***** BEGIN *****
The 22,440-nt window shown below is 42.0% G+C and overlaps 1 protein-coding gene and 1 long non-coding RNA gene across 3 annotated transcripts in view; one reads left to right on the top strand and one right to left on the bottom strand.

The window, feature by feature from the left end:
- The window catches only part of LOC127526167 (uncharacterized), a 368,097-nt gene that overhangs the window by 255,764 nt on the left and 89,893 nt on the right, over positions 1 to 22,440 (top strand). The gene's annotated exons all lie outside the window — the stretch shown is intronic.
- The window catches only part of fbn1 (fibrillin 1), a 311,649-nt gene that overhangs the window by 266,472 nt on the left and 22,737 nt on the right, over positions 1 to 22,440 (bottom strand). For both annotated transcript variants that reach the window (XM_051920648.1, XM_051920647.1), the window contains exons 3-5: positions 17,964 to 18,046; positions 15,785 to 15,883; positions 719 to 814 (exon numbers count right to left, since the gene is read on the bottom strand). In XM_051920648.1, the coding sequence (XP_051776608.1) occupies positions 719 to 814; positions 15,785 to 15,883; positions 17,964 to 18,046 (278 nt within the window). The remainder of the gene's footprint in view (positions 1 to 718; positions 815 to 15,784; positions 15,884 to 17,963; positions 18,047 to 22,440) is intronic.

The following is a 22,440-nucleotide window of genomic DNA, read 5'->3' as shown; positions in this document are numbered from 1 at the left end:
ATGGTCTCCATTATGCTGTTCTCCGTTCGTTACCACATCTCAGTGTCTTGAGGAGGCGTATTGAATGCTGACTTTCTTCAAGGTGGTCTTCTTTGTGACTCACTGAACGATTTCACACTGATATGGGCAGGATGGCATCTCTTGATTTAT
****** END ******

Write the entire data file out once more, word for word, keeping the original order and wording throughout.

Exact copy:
The 22,440-nt window shown below is 42.0% G+C and overlaps 1 protein-coding gene and 1 long non-coding RNA gene across 3 annotated transcripts in view; one reads left to right on the top strand and one right to left on the bottom strand.

The window, feature by feature from the left end:
- The window catches only part of LOC127526167 (uncharacterized), a 368,097-nt gene that overhangs the window by 255,764 nt on the left and 89,893 nt on the right, over positions 1 to 22,440 (top strand). The gene's annotated exons all lie outside the window — the stretch shown is intronic.
- The window catches only part of fbn1 (fibrillin 1), a 311,649-nt gene that overhangs the window by 266,472 nt on the left and 22,737 nt on the right, over positions 1 to 22,440 (bottom strand). For both annotated transcript variants that reach the window (XM_051920648.1, XM_051920647.1), the window contains exons 3-5: positions 17,964 to 18,046; positions 15,785 to 15,883; positions 719 to 814 (exon numbers count right to left, since the gene is read on the bottom strand). In XM_051920648.1, the coding sequence (XP_051776608.1) occupies positions 719 to 814; positions 15,785 to 15,883; positions 17,964 to 18,046 (278 nt within the window). The remainder of the gene's footprint in view (positions 1 to 718; positions 815 to 15,784; positions 15,884 to 17,963; positions 18,047 to 22,440) is intronic.

The following is a 22,440-nucleotide window of genomic DNA, read 5'->3' as shown; positions in this document are numbered from 1 at the left end:
ATGGTCTCCATTATGCTGTTCTCCGTTCGTTACCACATCTCAGTGTCTTGAGGAGGCGTATTGAATGCTGACTTTCTTCAAGGTGGTCTTCTTTGTGACTCACTGAACGATTTCACACTGATATGGGCAGGATGGCATCTCTTGATTTAT